Cleveland International Film Festival 47 Returns!

Cleveland has become synonymous with the idea of movies. Disney’s Marvel filmed much of its 2012 Avengers in Cleveland. Cleveland natives; the Russo Brothers filmed their Apple original (and pet project), 2021’s Cherry in town. Most recently the Netflix hit film White Noise (2022) was also filmed around Northeast Ohio. While Cleveland has had its share of amazing contributions to the film industry, it also has an amazing event in which enthusiasts from the city (and beyond) celebrate films from all over the world each year: The Cleveland International Film Festival!

This is the Cleveland International Film Festival’s 47th year. What started as an eight-week celebration in Cleveland Heights has turned into a national (if not world) renowned event spanning 11 days at five theaters. Not just any theaters! The festival takes place at Cleveland’s prized Playhouse Square, the second-largest theater district in the country!

CleveRock had a chance to speak with Patrick Shepherd, Associate Director of the CIF. Shepherd is one of the amazing people that help operate this event year after year.

When asked what CIFF 47 has in store for this year:

“Well, we’ll have 192 in-person screenings at Playhouse Square. This is our second year at Playhouse Square, our forever home. There are 121 feature films, 199 short films, and, as you know, we’ll have 11 days of the CIFF 47 festival at Playhouse Square and immediately followed by CIFF 47 Streams which will run from April 2 – 9. All of the short films will be available on the streaming platform but there has been a trend downward of the number of feature films that are willing to be on the platform. So a ‘pro tip,’ see if the film you want to see is streaming so that you might be able to prioritize to be able to see all that you want to see in person”

With so much today going on streaming platforms, CIFF is still one of the few festivals that even offers a streaming option. When asked if that is why some films may have a preference for being streamed versus being available only in person, Shepherd replied:

“There’s a lot of money that goes into the production of these films. These are investments for people and for companies and I think the internet, even though not all reasons are the same, but in many cases, they want to monetize the theatrical run. They want as many eyes on it as possible. (After the festival) Many of these films are going to have nationwide streaming. As a film festival patron, you’re going to want to pay attention to what’s streaming and what’s not.”

Speaking of in-person versus watching something online, Shepherd was asked about the transition to its ‘forever home,” Playhouse Square:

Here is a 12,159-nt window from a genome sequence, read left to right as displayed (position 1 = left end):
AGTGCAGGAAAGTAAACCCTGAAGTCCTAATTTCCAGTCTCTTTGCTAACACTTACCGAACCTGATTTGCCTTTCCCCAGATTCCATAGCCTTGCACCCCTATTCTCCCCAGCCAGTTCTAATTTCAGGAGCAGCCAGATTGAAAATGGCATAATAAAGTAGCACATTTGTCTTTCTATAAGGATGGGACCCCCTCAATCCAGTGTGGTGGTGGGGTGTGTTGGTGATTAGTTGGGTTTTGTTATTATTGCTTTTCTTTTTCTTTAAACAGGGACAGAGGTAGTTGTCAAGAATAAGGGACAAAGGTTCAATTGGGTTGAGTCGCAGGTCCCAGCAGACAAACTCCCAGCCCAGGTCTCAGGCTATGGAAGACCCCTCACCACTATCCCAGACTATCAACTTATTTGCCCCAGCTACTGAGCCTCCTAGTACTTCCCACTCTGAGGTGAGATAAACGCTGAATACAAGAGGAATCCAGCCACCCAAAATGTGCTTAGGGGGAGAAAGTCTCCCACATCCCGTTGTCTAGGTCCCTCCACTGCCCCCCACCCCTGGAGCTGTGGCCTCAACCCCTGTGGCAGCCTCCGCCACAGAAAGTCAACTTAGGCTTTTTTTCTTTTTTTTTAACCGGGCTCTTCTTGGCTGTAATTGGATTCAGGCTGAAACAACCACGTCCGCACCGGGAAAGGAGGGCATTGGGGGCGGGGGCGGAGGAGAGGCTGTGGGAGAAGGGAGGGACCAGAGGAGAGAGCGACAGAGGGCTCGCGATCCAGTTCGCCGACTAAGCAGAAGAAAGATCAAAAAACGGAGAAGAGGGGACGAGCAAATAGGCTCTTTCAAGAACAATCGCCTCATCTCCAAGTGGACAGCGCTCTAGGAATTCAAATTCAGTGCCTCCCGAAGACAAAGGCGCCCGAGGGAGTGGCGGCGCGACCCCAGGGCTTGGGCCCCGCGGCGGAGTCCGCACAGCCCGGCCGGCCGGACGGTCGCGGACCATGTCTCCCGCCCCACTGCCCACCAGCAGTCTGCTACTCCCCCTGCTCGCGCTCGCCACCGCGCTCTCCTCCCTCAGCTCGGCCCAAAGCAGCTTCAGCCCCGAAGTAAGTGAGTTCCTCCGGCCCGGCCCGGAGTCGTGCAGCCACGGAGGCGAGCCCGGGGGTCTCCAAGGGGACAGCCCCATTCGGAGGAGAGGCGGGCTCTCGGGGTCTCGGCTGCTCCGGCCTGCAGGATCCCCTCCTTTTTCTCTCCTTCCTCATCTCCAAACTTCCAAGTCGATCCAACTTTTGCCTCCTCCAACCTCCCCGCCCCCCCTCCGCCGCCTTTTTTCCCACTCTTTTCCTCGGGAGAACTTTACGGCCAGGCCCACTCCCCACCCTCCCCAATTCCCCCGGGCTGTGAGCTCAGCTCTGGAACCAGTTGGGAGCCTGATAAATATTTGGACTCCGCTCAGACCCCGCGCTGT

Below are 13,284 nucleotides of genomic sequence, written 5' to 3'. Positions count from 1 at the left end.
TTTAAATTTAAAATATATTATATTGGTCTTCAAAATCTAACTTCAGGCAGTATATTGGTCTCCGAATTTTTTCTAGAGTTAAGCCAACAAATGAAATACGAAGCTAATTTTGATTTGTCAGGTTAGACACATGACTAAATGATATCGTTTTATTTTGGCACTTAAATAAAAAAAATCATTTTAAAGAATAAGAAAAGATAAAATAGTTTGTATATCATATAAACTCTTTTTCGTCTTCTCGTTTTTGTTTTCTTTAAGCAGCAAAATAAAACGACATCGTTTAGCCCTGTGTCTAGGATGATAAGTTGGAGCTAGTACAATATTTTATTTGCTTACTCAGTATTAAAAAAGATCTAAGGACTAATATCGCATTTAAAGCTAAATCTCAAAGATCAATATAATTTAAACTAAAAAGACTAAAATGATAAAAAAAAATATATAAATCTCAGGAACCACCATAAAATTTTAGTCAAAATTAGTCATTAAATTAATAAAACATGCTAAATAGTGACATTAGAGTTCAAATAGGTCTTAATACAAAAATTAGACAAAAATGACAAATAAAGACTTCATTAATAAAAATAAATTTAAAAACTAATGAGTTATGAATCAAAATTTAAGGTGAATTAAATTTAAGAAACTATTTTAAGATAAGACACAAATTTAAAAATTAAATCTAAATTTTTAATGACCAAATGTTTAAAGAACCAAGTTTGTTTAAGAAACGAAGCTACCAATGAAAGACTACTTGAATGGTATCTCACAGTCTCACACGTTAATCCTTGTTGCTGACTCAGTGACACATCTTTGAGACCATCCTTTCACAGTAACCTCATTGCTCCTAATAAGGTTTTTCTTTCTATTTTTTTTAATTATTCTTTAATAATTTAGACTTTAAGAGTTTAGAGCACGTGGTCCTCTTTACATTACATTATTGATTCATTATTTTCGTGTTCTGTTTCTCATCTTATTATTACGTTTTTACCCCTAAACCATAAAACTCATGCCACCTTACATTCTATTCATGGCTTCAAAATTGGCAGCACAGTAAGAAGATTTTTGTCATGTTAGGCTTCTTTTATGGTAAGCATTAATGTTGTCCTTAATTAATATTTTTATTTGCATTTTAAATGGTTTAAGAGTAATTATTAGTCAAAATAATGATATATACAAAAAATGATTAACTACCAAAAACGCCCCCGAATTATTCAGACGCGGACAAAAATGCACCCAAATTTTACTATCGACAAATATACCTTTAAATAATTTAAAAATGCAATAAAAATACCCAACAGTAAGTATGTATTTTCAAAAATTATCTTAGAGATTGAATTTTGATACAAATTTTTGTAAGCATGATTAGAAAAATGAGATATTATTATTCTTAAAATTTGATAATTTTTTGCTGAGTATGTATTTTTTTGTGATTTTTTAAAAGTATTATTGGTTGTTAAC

“(Playhouse Square) is our third home. We were at the Cedar Lee Theater in Cleveland Heights from 1977 to 1990. Then, the festival moved downtown to Tower City back in 1991. Our attendance back then was somewhere in the neighborhood of 12,000, but of course, we spent 29 years over at Tower City and grew quite a bit. In December of 2019, the board of directors unanimously voted to move the festival to Playhouse Square after a search that lasted about a decade, because the situation at Tower City was insecure. We were one of the only reasons Tower City (Theaters) stayed open as long as it did. Back in 2013 as theaters moved over to DCP digital projection and those theaters were going to close unless somebody made the investment. So we needed to make the investment of half a million dollars to keep those theaters open and retrofit them all to digital projection. Tower City was a great home for so many years, but we really were in need of a forever home, run by a nonprofit organization like Playhouse Square, and worry about the wishes of a for-profit entity. Last year was our first year at Playhouse Square and we are just so fortunate”

We inquired if Playhouse Square, in addition to the performing arts, had a history of cinema in its past.

“Playhouse Square is an incredible home, it has those theaters, many of which were built 100 years ago and some of which were made for silent movies. Later on, many of them were movie theaters for much of the mid-century so we are glad to repurpose them back to their original intent. You should see those filmmakers’ eyes when they walk into those lobbies and auditoriums.”

With the capacity of each theater being so much larger, Shepherd was asked if capacity would still be increased compared to the Tower City theaters, which had limited seating.